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I’ve always been the type who likes to let the Christmas season unwrap, slowly and beautifully, like the perfectly conceived and packaged gift, whose undressing leaves us rapt in anticipation. Or maybe it’s like savoring a 7-course gourmet meal, with its full aromatic elegance to be absorbed slowly.
Either metaphor, the bottom line is simple: No time-collecting device – no calendar, no clock, no racing heart – should accelerate that repast. There should be no clearing the way for Christmas Day without taking moments to consume the slow-baked traditions that define our season.
The Macy’s Parade on Thanksgiving morning is our appetizer. Throw in some holiday music and movies, and then I’m ready to roll. But don’t push me just because the gap between Thanksgiving and Christmas was a few days tighter. Let’s just breathe and let the scent of fir wash over us and the joys of long-patient practices settle into our marrow and tissue.
Some of you, frankly, don’t. You attack Christmas like it was the last piece of pie on the buffet. Some of you make it a pushing, shoving siege, not a holy holiday to be approached with a modicum of reverence.
For instance, I’ve found more than a few people who decorated their houses before, oh, Veterans Day. A guy in the supermarket told me his son wanted to put up a Christmas tree before he had eaten all of his Trunk or Treat candy, or something like that.
If you ask me, decorations won’t be less beautiful and meaningful if you employ some deliberateness. Maybe that’s a view formed by a childhood when Christmas trees were cut and trimmed precisely a week before Christmas and taken down precisely a week later.
That probably was as much for fire protection as tradition, given that we cut our easy-to-brown cedar trees in the back fields of our farm and toted them to the house on a tractor and slide, but that process also formed in a young mind certain expectations that not every nuance of the season had to be accomplished by Dec. 1, or before healthcare.gov worked properly, whichever came first.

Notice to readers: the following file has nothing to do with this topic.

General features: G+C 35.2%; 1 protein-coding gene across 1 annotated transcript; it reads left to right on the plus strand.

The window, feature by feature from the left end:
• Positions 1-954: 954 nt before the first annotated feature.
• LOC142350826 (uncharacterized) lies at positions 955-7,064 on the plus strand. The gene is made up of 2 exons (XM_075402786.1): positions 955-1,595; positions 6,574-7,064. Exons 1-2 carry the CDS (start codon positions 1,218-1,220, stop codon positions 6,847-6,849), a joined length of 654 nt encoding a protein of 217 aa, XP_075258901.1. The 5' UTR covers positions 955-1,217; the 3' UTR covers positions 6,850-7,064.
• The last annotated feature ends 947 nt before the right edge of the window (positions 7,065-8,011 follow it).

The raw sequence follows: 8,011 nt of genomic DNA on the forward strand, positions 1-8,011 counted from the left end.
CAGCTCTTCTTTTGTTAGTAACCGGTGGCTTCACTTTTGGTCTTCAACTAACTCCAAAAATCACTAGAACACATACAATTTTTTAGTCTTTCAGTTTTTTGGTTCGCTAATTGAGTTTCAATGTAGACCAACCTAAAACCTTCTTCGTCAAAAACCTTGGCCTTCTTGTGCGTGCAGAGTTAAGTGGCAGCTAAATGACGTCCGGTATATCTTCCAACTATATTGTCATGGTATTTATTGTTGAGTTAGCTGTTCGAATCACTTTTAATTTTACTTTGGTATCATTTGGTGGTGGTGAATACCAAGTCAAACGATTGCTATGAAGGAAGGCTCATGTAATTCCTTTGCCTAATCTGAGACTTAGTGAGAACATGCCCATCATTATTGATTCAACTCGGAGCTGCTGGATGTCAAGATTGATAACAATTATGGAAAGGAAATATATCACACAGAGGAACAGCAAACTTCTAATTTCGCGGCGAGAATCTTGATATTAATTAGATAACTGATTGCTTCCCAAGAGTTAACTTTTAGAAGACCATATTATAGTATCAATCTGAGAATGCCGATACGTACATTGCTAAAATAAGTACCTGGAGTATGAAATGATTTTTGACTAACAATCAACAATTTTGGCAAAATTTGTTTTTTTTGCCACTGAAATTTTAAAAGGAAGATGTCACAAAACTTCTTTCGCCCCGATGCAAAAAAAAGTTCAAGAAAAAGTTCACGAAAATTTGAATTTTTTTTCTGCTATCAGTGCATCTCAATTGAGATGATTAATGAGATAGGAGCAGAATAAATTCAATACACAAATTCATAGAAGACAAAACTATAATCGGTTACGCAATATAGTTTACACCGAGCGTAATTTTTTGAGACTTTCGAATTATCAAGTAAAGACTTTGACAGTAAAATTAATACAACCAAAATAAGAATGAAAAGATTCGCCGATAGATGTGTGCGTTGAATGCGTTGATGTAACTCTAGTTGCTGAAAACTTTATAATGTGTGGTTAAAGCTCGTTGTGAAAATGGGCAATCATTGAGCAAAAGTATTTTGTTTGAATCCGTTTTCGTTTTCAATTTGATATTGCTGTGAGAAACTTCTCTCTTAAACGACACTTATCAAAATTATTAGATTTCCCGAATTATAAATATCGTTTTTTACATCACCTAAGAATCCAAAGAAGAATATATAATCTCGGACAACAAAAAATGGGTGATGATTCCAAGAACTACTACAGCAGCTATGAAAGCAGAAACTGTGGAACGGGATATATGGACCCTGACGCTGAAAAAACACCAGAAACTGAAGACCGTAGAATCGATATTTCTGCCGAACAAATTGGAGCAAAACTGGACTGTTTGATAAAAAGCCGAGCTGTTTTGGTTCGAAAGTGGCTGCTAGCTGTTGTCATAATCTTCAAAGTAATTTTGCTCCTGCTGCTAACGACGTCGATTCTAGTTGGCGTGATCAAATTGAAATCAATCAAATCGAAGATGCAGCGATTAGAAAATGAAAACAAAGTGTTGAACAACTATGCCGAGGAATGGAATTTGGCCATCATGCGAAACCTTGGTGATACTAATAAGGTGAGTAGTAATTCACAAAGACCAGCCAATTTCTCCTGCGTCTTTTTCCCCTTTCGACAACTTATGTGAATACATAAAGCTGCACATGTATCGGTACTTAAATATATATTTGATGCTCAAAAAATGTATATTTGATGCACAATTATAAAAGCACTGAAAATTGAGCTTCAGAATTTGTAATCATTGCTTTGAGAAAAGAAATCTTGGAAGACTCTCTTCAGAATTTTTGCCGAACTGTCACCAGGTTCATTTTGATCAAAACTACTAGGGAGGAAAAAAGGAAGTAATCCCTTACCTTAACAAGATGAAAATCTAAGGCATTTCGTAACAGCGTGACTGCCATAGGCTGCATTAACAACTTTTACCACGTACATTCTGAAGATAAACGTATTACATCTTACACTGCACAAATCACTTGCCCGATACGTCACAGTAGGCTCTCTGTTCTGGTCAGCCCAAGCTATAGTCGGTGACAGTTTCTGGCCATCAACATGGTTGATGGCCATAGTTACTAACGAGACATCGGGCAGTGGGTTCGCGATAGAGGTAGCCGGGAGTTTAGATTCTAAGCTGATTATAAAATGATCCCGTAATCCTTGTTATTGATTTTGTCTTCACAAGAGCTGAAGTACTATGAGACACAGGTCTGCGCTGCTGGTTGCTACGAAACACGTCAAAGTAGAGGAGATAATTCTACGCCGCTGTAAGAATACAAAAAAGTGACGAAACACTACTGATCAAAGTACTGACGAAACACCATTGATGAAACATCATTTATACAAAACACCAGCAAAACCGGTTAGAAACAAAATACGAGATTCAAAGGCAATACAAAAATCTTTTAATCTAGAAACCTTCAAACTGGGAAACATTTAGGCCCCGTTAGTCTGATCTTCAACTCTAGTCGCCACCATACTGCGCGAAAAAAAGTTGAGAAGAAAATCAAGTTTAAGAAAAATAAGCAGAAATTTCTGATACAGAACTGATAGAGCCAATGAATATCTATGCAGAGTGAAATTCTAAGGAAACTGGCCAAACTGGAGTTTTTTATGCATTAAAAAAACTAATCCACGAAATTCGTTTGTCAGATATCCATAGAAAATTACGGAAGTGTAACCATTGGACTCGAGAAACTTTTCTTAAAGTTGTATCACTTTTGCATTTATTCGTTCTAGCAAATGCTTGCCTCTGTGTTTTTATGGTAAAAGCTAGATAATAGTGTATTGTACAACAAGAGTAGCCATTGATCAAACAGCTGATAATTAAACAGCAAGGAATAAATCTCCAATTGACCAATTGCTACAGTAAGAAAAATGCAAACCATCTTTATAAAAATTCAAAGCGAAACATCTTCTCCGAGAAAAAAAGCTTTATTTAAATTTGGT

Some of you seem to be in a race with your neighbors, as if every street and corner were as described by John Grisham in Skipping Christmas. If your Frosty isn’t on the roof post haste, the homeowners association might come around to address that “problem” as if you had painted your garage door chartreuse and dug up your front yard for gravel and a koi pond.
Too many of us seem crouched and on our mark for a 4-week sprint.
But I prefer distance races, with time for Holiday Inn and Miracle on 34th Street before jumping right in with White Christmas and It’s a Wonderful Life. These movies sort of form the narrative, and sometimes that is a bad idea. Rudolph The Red-nosed Reindeer was on network TV this year before Santa had arrived in Herald Square.
Thanksgiving indigestion barely was remedied when we settled into this ho-ho-holiday frenzy.
For some of you, that meant storming the gates of stores everywhere, even as early as Thursday evening. For the rest of us there was A Christmas Carol at Shelby County Community Theater or maybe a wonderful holiday concert by the Louisville Orchestra and Louisville Youth Choir on Saturday. Either way, the spirit floated through the room and seized control of our senses.
Christmas trees that seemed to arrive on lots when we were picking up our turkeys suddenly were on the move. I saw one strapped to the top of an SUV at the parking garage outside the Brown Theater, where the orchestra and choir entertained. I saw another stuffed into the back of a pickup at Kroger. Santa has been spotted in a variety of locations, even walking the aisles at said concert.
And now a special note for you Gray Thursday and Black Friday shoppers. I’m so sorry, but you’ve lost your moral compasses in a race for deals. I appreciate a good sale as much as anyone, but I appreciate the fine traditions of Christmas far more fervently.
I realize there are people I know and love who fit this description, but I shake my head sadly when I hear of a family who spent the entire overnight into Friday morning shopping. I know another guy who got every deal Walmart had to offer. I heard of some who accomplished all their shopping and barely were home in time to do the morning milking. The Oscars’ after-parties don’t last that long.
Did you know that there is a Web site that compiles the injuries and deaths brought about by Black Friday? Deaths! As of Monday, there had been nearly 100 injuries, and one in 10 of those persons had died.
Dying on the shopping trail for Christmas?! Have we lost our blinkin’ beacons?
And then there is this: A lot of those shoppers were out there not to find a good deal on nice gifts for family and friends but to buy stuff for themselves. During Christmas season.
Another sign that I am old: I endorse a constitutional amendment that prohibits purchasing something for yourself between Nov. 1 and Dec. 26. No selfies allowed.
This always has been a pet peeve, mainly because too often the perfect gift I had had in mind was usurped by a self-purchase. And don’t get me started about people who choose a gift for themselves and then give that gift to a person to give to them. Since I’ve grown too big for Santa’s lap, I always felt awkward suggesting my own gift.
So, yes, Congress should enact a new law, but with one pardon: The last survivor of the Black Friday sales, you can buy for yourself.